How Wind And Solar Power Are Polluting The Commons
From Seeking Alpha
By John Petersen
In a watershed 1968 essay, ecologist Garrett Hardin defined “The Tragedy of the Commons” as the depletion of a shared resource by individuals, acting independently and rationally according to their own self-interest, despite the knowledge that depleting the shared resource is contrary to the best long-term interests of their society.
He began with an example from medieval times when residents of a village frequently had the right to graze their cows on a community pasture. An individual herder pursuing his own best interest would invariably increase the number of cows he grazed in the pasture. But when all herders made the same individually rational decision, the common pasture was depleted or even destroyed by overgrazing.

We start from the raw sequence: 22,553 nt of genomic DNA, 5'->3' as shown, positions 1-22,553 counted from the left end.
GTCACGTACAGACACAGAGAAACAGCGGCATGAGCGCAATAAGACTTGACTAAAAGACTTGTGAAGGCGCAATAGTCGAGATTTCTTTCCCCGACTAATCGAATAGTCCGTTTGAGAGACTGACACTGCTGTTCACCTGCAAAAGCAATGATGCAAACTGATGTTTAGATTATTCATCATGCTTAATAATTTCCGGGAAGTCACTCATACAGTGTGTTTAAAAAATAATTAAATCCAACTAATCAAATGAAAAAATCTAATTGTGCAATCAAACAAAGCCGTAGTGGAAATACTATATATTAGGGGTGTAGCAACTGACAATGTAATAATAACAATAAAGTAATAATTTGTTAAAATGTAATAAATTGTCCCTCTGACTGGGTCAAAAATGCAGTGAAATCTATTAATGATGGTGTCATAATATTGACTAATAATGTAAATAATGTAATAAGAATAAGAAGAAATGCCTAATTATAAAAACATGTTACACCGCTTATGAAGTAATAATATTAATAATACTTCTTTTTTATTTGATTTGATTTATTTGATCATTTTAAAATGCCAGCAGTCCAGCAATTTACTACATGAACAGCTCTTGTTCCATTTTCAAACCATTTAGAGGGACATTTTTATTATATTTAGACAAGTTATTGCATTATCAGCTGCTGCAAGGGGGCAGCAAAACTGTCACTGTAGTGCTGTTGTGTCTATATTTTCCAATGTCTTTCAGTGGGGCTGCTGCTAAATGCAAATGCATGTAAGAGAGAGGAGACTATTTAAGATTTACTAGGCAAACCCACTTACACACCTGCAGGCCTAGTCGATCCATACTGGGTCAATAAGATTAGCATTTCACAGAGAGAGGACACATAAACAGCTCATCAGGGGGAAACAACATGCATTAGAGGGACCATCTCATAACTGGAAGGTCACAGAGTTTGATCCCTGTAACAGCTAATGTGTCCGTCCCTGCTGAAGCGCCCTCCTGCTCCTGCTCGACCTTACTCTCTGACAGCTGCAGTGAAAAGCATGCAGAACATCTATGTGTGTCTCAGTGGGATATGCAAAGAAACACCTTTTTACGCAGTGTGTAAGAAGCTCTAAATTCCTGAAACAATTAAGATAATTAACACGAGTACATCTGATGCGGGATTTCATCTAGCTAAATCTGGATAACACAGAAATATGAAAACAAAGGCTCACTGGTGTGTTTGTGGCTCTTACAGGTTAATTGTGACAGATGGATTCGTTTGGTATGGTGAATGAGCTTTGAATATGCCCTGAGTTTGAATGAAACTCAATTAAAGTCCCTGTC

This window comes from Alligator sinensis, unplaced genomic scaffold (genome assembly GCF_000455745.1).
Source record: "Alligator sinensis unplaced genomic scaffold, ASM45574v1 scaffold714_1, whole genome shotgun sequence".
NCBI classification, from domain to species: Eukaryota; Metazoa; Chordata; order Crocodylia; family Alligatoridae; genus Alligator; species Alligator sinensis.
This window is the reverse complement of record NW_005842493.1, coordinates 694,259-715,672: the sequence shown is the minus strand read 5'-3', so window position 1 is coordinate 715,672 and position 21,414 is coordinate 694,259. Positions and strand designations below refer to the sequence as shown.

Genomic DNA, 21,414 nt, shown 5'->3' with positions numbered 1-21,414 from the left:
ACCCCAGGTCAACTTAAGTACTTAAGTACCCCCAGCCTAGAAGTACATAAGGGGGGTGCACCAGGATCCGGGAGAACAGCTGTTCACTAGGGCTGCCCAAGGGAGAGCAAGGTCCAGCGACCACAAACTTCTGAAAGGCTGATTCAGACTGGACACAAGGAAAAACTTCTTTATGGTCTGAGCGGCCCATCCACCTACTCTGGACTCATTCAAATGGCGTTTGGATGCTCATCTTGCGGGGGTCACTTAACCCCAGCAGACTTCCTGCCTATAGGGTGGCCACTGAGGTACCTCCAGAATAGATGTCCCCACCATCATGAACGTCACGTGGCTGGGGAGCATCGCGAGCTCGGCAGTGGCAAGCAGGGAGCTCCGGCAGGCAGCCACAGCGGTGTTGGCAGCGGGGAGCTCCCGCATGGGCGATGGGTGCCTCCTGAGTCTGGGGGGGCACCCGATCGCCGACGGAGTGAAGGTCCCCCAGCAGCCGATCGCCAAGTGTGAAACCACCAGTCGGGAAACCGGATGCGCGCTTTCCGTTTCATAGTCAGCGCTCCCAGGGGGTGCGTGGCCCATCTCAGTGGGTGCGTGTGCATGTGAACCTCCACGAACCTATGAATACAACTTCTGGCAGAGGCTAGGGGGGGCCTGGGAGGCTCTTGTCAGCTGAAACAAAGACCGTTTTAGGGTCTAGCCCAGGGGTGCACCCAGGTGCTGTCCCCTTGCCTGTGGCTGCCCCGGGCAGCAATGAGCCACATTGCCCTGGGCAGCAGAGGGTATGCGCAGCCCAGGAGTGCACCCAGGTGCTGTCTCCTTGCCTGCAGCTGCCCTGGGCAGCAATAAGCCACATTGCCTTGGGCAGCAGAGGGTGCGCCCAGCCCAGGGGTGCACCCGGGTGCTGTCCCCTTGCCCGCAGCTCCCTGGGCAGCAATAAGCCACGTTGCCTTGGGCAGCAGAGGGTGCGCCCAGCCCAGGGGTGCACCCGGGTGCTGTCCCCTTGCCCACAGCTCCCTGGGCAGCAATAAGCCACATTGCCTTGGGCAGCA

As a trailblazer and thought leader in the early days of the environmental movement, Mr. Hardin was particularly critical of pollution of the commons, which he described as follows:
“In a reverse way, the tragedy of the commons reappears in problems of pollution. Here it is not a question of taking something out of the commons, but of putting something in — sewage, or chemical, radioactive, and heat wastes into water; noxious and dangerous fumes into the air; and distracting and unpleasant advertising signs into the line of sight. The calculations of utility are much the same as before. The rational man finds that his share of the cost of the wastes he discharges into the commons is less than the cost of purifying his wastes before releasing them. Since this is true for everyone, we are locked into a system of “fouling our own nest,” so long as we behave only as independent, rational, free enterprisers.”
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